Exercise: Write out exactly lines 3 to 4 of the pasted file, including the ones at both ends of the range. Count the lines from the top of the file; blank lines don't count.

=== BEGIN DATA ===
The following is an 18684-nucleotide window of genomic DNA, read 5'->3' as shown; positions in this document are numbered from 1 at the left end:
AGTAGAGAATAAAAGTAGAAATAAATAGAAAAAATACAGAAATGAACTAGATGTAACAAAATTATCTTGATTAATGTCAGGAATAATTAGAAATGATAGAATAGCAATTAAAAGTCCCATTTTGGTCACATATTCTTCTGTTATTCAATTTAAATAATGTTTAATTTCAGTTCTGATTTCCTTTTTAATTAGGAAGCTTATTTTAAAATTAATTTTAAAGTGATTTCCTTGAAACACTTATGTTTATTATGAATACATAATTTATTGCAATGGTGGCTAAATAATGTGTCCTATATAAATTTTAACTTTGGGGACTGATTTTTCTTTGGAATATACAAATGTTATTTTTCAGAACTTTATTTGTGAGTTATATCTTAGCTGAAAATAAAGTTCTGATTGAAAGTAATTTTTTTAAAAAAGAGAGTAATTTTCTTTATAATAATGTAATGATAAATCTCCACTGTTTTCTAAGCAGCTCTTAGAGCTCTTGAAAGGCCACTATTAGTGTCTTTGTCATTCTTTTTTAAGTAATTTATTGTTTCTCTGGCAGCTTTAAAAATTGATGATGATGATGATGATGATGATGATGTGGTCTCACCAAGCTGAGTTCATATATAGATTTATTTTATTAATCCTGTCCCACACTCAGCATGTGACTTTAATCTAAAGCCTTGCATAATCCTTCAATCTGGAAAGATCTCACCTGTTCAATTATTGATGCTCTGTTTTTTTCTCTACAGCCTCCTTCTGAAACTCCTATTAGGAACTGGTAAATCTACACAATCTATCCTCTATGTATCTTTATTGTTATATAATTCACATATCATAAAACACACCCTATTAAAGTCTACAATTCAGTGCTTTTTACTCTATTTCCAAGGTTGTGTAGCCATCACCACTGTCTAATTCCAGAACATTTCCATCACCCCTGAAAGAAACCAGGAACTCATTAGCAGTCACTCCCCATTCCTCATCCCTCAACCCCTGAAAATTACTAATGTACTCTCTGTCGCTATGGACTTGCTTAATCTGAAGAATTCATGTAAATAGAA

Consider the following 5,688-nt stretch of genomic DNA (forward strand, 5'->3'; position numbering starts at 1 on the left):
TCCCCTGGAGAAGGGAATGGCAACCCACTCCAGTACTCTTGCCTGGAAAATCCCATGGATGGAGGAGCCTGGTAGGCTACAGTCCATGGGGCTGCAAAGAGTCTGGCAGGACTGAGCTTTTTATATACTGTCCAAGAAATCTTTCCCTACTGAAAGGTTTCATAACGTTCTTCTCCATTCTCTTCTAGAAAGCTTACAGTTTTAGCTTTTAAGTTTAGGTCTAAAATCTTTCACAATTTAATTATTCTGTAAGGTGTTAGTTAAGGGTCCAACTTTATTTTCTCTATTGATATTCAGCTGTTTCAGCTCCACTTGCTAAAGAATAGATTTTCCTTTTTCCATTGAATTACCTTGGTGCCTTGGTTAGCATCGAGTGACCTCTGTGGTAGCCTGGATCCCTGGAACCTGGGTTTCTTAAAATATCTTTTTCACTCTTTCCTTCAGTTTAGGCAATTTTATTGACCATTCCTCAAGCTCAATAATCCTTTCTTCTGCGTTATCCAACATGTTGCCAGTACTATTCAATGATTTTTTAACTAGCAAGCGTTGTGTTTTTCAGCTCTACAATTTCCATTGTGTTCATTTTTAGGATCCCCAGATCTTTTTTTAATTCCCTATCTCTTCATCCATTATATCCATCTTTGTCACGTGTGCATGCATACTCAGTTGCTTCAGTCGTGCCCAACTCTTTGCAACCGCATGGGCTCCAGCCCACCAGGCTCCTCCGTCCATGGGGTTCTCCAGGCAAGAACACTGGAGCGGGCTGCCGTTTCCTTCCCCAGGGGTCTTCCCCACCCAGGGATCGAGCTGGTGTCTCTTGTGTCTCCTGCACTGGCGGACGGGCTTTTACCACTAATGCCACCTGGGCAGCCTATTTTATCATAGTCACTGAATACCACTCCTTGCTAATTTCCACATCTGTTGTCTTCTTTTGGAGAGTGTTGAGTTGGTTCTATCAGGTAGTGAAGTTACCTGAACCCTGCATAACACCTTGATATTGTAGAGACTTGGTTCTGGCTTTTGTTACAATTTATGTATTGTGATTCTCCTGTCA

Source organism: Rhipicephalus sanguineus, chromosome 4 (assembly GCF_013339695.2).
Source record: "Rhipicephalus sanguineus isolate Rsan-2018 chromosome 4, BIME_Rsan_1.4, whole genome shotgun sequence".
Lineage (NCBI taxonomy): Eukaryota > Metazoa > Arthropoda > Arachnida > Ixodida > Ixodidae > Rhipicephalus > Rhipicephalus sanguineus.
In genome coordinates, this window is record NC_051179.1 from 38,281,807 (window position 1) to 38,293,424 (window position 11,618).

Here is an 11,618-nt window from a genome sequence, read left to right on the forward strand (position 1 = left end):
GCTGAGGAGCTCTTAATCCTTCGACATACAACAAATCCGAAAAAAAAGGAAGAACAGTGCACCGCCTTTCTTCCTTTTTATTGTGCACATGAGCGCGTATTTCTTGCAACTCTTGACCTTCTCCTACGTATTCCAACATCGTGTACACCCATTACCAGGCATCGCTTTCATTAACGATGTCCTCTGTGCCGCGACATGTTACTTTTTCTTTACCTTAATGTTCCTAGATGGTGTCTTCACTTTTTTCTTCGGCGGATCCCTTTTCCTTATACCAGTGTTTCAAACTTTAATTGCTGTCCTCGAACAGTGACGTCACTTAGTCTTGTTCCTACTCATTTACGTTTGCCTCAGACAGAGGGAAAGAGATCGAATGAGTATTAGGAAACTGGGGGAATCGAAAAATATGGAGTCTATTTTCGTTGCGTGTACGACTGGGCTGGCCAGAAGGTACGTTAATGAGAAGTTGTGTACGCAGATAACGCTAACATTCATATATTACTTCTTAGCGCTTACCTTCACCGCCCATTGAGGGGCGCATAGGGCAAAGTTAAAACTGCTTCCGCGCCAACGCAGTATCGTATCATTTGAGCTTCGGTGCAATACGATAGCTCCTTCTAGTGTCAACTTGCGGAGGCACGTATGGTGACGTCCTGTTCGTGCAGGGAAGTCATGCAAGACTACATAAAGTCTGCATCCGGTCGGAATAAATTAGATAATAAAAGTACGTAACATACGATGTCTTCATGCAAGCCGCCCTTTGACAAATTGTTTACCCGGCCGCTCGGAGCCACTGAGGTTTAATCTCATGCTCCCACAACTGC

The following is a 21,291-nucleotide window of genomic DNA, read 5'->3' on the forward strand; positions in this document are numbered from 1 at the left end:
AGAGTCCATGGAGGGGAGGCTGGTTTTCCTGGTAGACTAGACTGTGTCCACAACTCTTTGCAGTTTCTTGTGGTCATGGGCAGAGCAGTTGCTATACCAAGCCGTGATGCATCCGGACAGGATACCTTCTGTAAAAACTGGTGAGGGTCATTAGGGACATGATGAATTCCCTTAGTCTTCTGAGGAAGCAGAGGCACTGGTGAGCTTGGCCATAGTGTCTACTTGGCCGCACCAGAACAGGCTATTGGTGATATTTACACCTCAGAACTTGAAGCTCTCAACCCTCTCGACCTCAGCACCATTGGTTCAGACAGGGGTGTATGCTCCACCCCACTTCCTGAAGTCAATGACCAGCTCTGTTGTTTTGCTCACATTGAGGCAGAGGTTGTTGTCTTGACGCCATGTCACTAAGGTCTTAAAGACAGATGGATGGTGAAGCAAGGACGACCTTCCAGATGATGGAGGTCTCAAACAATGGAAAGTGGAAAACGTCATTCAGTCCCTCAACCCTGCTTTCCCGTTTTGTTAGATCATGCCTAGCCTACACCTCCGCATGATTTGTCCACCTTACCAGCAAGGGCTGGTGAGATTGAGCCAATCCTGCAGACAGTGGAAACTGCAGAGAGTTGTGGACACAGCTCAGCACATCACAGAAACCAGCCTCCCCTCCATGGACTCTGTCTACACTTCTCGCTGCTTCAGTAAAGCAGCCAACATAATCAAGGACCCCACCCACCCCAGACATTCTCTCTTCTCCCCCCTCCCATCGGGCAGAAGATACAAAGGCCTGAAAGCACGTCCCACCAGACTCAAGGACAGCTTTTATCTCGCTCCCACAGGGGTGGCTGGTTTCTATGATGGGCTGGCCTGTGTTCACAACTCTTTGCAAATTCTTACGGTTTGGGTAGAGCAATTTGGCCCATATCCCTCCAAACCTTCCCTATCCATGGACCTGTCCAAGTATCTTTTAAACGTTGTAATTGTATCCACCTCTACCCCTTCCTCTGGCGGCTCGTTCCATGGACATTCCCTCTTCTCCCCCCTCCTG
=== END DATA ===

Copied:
Consider the following 5,688-nt stretch of genomic DNA (forward strand, 5'->3'; position numbering starts at 1 on the left):
TCCCCTGGAGAAGGGAATGGCAACCCACTCCAGTACTCTTGCCTGGAAAATCCCATGGATGGAGGAGCCTGGTAGGCTACAGTCCATGGGGCTGCAAAGAGTCTGGCAGGACTGAGCTTTTTATATACTGTCCAAGAAATCTTTCCCTACTGAAAGGTTTCATAACGTTCTTCTCCATTCTCTTCTAGAAAGCTTACAGTTTTAGCTTTTAAGTTTAGGTCTAAAATCTTTCACAATTTAATTATTCTGTAAGGTGTTAGTTAAGGGTCCAACTTTATTTTCTCTATTGATATTCAGCTGTTTCAGCTCCACTTGCTAAAGAATAGATTTTCCTTTTTCCATTGAATTACCTTGGTGCCTTGGTTAGCATCGAGTGACCTCTGTGGTAGCCTGGATCCCTGGAACCTGGGTTTCTTAAAATATCTTTTTCACTCTTTCCTTCAGTTTAGGCAATTTTATTGACCATTCCTCAAGCTCAATAATCCTTTCTTCTGCGTTATCCAACATGTTGCCAGTACTATTCAATGATTTTTTAACTAGCAAGCGTTGTGTTTTTCAGCTCTACAATTTCCATTGTGTTCATTTTTAGGATCCCCAGATCTTTTTTTAATTCCCTATCTCTTCATCCATTATATCCATCTTTGTCACGTGTGCATGCATACTCAGTTGCTTCAGTCGTGCCCAACTCTTTGCAACCGCATGGGCTCCAGCCCACCAGGCTCCTCCGTCCATGGGGTTCTCCAGGCAAGAACACTGGAGCGGGCTGCCGTTTCCTTCCCCAGGGGTCTTCCCCACCCAGGGATCGAGCTGGTGTCTCTTGTGTCTCCTGCACTGGCGGACGGGCTTTTACCACTAATGCCACCTGGGCAGCCTATTTTATCATAGTCACTGAATACCACTCCTTGCTAATTTCCACATCTGTTGTCTTCTTTTGGAGAGTGTTGAGTTGGTTCTATCAGGTAGTGAAGTTACCTGAACCCTGCATAACACCTTGATATTGTAGAGACTTGGTTCTGGCTTTTGTTACAATTTATGTATTGTGATTCTCCTGTCA